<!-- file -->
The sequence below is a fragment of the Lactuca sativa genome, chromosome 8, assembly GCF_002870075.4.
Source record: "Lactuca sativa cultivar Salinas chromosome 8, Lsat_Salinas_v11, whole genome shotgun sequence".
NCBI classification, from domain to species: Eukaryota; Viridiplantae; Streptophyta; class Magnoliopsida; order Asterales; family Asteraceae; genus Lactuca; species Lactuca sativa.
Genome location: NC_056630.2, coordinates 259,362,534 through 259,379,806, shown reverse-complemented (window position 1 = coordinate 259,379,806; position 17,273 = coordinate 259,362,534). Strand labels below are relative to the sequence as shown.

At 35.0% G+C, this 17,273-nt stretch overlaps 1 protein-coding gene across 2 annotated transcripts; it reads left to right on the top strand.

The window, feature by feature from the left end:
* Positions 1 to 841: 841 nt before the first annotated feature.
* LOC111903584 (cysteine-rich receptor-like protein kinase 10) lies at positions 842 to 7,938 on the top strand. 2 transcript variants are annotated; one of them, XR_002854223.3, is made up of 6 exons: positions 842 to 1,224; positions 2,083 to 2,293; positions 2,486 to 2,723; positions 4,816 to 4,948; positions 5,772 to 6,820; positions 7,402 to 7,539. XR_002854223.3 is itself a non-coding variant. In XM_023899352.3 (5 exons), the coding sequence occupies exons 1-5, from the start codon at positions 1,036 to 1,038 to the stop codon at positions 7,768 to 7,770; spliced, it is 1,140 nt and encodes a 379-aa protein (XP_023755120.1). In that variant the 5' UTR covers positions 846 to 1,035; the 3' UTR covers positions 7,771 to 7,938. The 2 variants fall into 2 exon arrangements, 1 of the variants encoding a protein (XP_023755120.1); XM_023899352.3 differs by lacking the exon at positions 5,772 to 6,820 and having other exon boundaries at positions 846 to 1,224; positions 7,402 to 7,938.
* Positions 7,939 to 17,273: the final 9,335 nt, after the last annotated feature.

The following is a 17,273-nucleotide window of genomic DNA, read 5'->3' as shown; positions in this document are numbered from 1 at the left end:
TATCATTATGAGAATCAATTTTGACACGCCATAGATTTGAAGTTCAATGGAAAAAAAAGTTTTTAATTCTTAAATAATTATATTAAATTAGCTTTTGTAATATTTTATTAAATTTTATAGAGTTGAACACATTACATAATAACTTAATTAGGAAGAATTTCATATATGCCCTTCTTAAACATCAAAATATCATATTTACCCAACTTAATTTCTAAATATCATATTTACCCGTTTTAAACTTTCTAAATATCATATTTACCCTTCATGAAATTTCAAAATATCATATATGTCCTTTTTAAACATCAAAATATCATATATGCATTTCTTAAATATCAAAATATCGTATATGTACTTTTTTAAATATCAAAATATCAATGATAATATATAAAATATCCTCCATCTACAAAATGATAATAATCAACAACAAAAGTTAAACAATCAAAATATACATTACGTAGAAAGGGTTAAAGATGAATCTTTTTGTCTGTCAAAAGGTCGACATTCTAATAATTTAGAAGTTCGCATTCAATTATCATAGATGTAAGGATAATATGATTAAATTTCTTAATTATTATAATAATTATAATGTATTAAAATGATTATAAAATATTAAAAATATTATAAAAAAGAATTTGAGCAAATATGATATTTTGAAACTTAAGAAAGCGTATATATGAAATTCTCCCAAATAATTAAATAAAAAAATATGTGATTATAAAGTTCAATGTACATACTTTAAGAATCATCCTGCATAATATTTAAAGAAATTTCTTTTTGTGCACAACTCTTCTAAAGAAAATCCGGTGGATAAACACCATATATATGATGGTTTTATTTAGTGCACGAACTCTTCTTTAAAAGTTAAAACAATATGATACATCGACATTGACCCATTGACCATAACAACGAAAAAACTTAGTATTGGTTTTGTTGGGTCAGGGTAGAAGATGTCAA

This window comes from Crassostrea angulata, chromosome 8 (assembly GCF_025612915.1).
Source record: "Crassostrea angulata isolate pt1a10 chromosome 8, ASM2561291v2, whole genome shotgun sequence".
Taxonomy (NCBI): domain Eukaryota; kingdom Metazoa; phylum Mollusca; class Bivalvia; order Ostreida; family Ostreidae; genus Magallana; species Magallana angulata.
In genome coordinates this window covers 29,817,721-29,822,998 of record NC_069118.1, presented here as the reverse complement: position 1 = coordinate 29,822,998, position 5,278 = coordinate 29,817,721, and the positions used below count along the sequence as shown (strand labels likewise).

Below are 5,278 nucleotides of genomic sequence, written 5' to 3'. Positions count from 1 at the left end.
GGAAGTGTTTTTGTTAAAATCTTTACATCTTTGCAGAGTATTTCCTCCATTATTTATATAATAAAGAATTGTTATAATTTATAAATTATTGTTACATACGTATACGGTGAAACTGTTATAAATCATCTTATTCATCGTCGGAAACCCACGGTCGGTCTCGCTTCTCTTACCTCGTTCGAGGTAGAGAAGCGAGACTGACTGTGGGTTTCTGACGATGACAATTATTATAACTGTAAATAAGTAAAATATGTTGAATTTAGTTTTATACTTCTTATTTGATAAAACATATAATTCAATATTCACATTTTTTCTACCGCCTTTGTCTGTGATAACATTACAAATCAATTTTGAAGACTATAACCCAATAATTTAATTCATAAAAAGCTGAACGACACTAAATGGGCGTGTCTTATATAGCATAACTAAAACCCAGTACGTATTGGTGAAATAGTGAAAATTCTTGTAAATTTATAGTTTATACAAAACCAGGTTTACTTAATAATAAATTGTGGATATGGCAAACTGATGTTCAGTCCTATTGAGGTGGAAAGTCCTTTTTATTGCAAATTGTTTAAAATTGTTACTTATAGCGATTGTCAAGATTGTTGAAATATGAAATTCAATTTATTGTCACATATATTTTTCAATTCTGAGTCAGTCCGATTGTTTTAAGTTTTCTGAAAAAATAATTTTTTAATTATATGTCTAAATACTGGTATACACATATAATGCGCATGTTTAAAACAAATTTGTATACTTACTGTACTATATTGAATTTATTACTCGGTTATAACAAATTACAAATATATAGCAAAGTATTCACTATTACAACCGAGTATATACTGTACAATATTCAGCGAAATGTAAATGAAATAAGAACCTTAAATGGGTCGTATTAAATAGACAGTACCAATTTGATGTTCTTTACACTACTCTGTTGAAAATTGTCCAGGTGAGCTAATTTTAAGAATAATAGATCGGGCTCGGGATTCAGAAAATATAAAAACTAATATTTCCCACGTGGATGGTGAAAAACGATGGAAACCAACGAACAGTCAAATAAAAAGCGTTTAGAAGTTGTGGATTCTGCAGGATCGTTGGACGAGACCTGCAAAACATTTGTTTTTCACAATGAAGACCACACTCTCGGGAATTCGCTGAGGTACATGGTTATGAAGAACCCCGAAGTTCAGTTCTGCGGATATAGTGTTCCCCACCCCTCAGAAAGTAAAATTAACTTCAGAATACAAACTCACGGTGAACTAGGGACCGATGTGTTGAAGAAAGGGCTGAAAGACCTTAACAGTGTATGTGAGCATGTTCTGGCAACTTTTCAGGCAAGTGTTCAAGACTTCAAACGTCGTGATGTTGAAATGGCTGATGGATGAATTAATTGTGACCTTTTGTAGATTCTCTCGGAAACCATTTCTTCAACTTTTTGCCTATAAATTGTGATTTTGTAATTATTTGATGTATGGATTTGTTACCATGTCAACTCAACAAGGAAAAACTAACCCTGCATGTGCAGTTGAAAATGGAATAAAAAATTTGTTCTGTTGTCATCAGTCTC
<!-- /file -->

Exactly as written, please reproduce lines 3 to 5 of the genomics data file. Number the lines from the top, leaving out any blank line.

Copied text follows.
NCBI classification, from domain to species: Eukaryota; Viridiplantae; Streptophyta; class Magnoliopsida; order Asterales; family Asteraceae; genus Lactuca; species Lactuca sativa.
Genome location: NC_056630.2, coordinates 259,362,534 through 259,379,806, shown reverse-complemented (window position 1 = coordinate 259,379,806; position 17,273 = coordinate 259,362,534). Strand labels below are relative to the sequence as shown.

At 35.0% G+C, this 17,273-nt stretch overlaps 1 protein-coding gene across 2 annotated transcripts; it reads left to right on the top strand.